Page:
It is not difficult to appreciate that there could be no life on Earth without the sun. But it is a good deal less obvious, though no less true, that there could be no life on Earth or anywhere else without regular deaths among the stars — that is, without supernovas. This arises from the necessity of heavy elements for life. Take water as an example: this, a chemical compound of hydrogen and oxygen, is an important part of the foundations on which terrestrial life is built up. Hydrogen is the lightest and most abundant element in the cosmos; its components — one proton and one electron — were formed in the very moment of the Big Bang. In the main, however, the nuclear fusion processes of the Big Bang stopped after the next lightest element, helium. Even oxygen atoms, necessary for chemical compounds such as water, had to be produced later, in the stars. And the same goes for all other elements heavier than hydrogen and helium.
KeywordsNeutron Star Heavy Element Planetary System Supernova Remnant Yellow Dwarf
Unable to display preview. Download preview PDF.
- Arnett, W.D. “The Physics of Gravitational Collapse”, Texas Symposium on Relativistic Astrophysics, Annals of the New York Academy of Science, p. 366 (1979).Google Scholar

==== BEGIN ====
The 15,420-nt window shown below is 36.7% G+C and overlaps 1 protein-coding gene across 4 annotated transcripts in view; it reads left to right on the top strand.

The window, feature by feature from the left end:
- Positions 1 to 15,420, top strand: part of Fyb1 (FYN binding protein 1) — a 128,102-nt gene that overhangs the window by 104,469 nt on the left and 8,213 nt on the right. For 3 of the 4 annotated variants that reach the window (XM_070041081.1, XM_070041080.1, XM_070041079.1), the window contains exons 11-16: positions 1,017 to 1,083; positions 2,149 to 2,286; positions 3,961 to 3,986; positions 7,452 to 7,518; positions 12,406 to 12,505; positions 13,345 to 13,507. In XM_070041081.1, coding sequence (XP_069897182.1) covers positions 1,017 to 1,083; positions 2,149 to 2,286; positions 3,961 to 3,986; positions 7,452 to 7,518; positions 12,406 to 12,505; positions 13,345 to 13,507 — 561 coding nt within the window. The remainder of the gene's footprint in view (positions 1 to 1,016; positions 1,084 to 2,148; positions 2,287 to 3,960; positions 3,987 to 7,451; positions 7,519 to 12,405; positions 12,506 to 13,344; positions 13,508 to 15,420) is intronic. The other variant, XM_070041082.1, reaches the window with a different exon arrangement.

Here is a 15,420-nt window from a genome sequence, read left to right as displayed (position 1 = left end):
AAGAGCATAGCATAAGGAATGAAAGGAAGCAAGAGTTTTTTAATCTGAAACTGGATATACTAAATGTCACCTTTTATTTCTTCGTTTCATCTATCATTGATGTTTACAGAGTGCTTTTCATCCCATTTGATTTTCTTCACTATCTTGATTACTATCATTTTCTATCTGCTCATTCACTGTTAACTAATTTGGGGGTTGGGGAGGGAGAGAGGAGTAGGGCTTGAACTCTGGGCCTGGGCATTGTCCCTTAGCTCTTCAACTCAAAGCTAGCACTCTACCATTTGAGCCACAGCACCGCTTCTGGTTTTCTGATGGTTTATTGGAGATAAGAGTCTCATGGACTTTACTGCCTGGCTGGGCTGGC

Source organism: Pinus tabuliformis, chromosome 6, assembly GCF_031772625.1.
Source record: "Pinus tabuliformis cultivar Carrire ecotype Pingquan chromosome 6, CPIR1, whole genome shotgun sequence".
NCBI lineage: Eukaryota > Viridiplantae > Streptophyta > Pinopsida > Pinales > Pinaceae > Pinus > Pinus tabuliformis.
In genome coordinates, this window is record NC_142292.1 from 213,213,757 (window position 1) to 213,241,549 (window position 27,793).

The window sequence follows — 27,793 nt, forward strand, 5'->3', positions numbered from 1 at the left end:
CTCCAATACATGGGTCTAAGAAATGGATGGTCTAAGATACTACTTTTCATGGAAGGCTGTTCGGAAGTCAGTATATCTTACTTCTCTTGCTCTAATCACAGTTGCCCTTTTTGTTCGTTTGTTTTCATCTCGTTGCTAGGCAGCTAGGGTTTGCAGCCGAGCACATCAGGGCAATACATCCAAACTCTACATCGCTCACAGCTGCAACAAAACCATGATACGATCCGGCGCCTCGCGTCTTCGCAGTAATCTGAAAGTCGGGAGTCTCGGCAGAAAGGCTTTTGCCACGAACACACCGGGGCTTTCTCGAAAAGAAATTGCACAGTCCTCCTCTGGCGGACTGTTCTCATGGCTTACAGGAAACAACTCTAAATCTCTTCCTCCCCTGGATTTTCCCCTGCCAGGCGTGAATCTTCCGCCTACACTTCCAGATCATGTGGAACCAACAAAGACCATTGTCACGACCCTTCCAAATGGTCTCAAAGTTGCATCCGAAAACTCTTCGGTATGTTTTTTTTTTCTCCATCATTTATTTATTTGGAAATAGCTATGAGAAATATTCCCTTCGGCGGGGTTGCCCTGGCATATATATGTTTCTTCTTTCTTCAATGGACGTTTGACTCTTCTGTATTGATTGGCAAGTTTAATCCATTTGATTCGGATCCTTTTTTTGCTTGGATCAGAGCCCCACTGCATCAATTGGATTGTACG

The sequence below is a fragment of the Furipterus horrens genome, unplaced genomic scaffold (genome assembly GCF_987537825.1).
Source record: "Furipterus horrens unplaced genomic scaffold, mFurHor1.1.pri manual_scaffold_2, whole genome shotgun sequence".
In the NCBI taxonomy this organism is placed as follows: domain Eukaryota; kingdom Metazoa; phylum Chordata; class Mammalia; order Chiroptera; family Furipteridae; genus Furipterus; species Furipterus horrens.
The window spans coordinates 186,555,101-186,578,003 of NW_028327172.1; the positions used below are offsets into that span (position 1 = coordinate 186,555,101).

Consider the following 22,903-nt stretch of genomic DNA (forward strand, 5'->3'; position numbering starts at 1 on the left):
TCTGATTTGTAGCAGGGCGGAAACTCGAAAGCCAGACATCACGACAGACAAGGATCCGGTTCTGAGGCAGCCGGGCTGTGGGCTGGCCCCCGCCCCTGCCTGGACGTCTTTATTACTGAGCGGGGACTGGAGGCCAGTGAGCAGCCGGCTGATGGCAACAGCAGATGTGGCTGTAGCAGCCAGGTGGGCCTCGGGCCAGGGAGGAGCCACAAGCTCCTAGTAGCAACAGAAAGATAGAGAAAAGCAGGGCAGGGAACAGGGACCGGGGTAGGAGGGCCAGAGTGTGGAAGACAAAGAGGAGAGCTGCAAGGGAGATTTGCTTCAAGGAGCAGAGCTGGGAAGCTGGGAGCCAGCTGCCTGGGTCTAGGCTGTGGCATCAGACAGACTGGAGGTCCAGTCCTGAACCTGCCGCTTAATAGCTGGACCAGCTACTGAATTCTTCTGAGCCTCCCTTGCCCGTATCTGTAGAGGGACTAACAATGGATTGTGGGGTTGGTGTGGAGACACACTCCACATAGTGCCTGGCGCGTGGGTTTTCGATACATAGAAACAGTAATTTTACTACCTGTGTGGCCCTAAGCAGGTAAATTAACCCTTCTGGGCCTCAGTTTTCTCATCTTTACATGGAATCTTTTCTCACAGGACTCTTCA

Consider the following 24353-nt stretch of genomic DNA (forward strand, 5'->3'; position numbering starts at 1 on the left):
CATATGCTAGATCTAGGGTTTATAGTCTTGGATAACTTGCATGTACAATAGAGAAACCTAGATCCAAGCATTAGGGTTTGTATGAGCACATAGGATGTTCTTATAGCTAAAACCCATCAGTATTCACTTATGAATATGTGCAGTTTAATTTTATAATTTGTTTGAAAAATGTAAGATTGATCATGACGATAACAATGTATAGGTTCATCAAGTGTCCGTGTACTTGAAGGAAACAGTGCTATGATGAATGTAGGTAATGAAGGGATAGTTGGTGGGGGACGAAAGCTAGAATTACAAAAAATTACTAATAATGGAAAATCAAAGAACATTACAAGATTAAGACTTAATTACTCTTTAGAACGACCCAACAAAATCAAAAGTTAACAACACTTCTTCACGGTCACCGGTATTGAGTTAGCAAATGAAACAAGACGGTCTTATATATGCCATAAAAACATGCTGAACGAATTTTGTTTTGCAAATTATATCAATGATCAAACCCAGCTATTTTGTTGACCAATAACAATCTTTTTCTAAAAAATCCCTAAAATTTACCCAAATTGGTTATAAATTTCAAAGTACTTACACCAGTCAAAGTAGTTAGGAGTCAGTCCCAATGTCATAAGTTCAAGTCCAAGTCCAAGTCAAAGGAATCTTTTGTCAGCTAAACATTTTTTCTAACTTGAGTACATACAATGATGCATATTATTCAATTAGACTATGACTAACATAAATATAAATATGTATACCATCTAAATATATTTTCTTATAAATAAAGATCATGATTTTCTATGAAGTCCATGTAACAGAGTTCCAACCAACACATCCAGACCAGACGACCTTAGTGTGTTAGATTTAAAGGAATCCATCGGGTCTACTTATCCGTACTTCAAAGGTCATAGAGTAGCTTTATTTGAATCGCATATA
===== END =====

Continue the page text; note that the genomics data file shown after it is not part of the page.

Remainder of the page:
- Fonkal, P. “Does the Sun’s Luminosity Vary?” Sky & Telescope 2, p. 111 (1980).Google Scholar
- Herbst, W., Assousa, G.E. “Supernovas and Star Formation”, Scientific American, August, p. 122 (1979).Google Scholar
- Kippenhahn, R. One Hundred Billion Suns: The Birth, Life, and Death of the Stars, Basic Books, New York 1983.Google Scholar
- Morrison, N.D., “Supernova-induced Formation of Stars and Planetary Morrison, D. Systems”, Mercury, March/April, p. 40 (1978).Google Scholar
- Murphy, CT., Dicke, R.H. Proceedings of the American Philosophical Society 108, p. 224 (1964).Google Scholar
- Schramm, D.N. “Neutrino Astronomy”, Texas Symposium on Relativistic Astrophysics”, Annals of the N.Y. Academy of Sciences, p. 380 (1979).Google Scholar